Authorities this year have arrested neo-Nazis who allegedly planted a bomb along the route of a Martin Luther King parade in Spokane, Wash.; arrested six members of an Alaska militia who allegedly plotted to kill state troopers; arrested a Wisconsin man for planning to kill Planned Parenthood workers; and on May 29 arrested a Florida man who claimed to be part of the burgeoning “sovereign citizen movement” after he sprayed a market with AK-47 fire.
A spokesman for DHS, Adam Fetcher, declined to say if the department agrees that the threat of domestically inspired terrorism is increasing or how many analysts are presently assigned to the issue, calling that a sensitive intelligence matter. But he said the evolving risk of group or individual violence is “reflected in our briefings and products over the past year.”
A senior department official provided by Fetcher, who spoke on condition of anonymity to discuss intelligence practices, confirmed that “the number of analysts on a daily basis has decreased somewhat, compared to what it was two years ago.” But the official disputed claims by several current and former DHS officials that only two analysts — including one who is a contract employee — now study the issue full-time.
DHS’s caution or avoidance, as its critics claim, may partly stem from worries that aggressive intelligence operations could be seen as civil liberties violations. A DHS official explained that “unlike international terrorism, there are no designated domestic terrorist groups. Subsequently, all the legal actions of an identified extremist group leading up to an act of violence are constitutionally protected and not reported on by DHS.”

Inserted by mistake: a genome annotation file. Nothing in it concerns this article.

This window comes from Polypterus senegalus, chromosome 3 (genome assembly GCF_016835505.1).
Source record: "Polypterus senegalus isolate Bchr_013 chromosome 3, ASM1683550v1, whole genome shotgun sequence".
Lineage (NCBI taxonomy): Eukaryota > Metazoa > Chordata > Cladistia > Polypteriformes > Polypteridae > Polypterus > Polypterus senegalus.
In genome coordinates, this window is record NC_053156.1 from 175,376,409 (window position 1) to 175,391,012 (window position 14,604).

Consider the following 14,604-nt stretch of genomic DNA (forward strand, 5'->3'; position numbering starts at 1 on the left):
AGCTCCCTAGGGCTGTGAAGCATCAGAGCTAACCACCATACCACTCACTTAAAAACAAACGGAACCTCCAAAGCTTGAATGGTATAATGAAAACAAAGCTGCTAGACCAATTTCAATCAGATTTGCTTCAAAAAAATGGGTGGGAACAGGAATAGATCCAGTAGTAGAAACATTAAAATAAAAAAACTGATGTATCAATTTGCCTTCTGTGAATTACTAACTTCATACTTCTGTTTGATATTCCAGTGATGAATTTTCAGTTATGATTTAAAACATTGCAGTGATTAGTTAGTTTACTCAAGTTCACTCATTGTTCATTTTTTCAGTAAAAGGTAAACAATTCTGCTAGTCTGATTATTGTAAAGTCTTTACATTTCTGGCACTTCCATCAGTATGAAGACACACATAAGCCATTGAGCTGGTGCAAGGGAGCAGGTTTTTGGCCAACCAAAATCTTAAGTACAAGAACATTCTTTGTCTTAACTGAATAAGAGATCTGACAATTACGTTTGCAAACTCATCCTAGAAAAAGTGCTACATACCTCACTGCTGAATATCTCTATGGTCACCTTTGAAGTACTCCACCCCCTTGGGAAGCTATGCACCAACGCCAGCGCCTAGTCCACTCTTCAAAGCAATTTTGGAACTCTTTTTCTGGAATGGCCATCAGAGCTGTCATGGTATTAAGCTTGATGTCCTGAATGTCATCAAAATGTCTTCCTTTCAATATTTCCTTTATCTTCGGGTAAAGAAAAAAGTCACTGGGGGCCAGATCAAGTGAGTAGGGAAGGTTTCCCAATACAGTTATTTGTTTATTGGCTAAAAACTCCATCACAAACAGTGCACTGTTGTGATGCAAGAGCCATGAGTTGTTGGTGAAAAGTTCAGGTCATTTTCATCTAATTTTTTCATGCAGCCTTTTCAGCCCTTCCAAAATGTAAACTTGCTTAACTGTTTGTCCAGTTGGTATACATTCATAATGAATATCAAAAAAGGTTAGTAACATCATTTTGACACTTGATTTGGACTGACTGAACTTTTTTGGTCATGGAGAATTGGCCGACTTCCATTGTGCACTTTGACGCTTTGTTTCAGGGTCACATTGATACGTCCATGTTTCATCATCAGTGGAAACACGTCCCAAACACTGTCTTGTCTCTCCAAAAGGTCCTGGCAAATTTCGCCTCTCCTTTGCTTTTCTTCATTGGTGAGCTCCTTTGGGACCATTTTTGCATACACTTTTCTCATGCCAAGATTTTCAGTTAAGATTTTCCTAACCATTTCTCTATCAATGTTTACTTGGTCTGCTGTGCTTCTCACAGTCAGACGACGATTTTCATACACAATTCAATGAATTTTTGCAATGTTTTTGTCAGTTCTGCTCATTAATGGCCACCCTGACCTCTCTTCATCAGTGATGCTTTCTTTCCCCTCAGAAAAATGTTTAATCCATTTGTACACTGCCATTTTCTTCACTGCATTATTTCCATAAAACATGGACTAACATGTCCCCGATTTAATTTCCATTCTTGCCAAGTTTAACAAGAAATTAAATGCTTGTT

The official added that the FBI — not DHS — is “the primary lead for the federal government” on domestic terrorism. But Johnson, the former DHS analyst, said that if the FBI is the only agency to disseminate detailed reports on domestic extremist groups, “you’ve lost a separate set of eyes that could be looking at this before it develops into a criminal matter.”
When the DHS report on “rightwing extremism” was leaked, Napolitano — who Johnson and other officials say had requested the report and heard a briefing in advance on its conclusions — initially defended it, saying “we must protect the country from terrorism whether foreign or homegrown.”
But after 20 conservative groups sponsored ads calling for Napolitano’s ouster, she said it was disseminated without regular review, and apologized to the American Legion for its warning that veterans could be targeted by militias for recruitment.
The DHS civil rights office subsequently was granted veto rights over all DHS reports on domestic terrorists, Johnson said.
Johnson and others said intelligence reports on the resurgence of militia groups in Michigan and Kentucky are among those being withheld by the agency, which he said was “screening for politically sensitive phrases or topics that might be objectionable to certain groups.”
Multiple briefings for state and local officials on extremist groups such as the sovereign citizens movement — composed of those who reject American legal supremacy — were also blocked, according to internal DHS messages.
David Hawtin, who retired last month as a domestic terrorism analyst at the Tennessee Fusion Center, said “the pendulum has swung to a point where we are missing nodes of connection because there is no obvious crime on the front end.”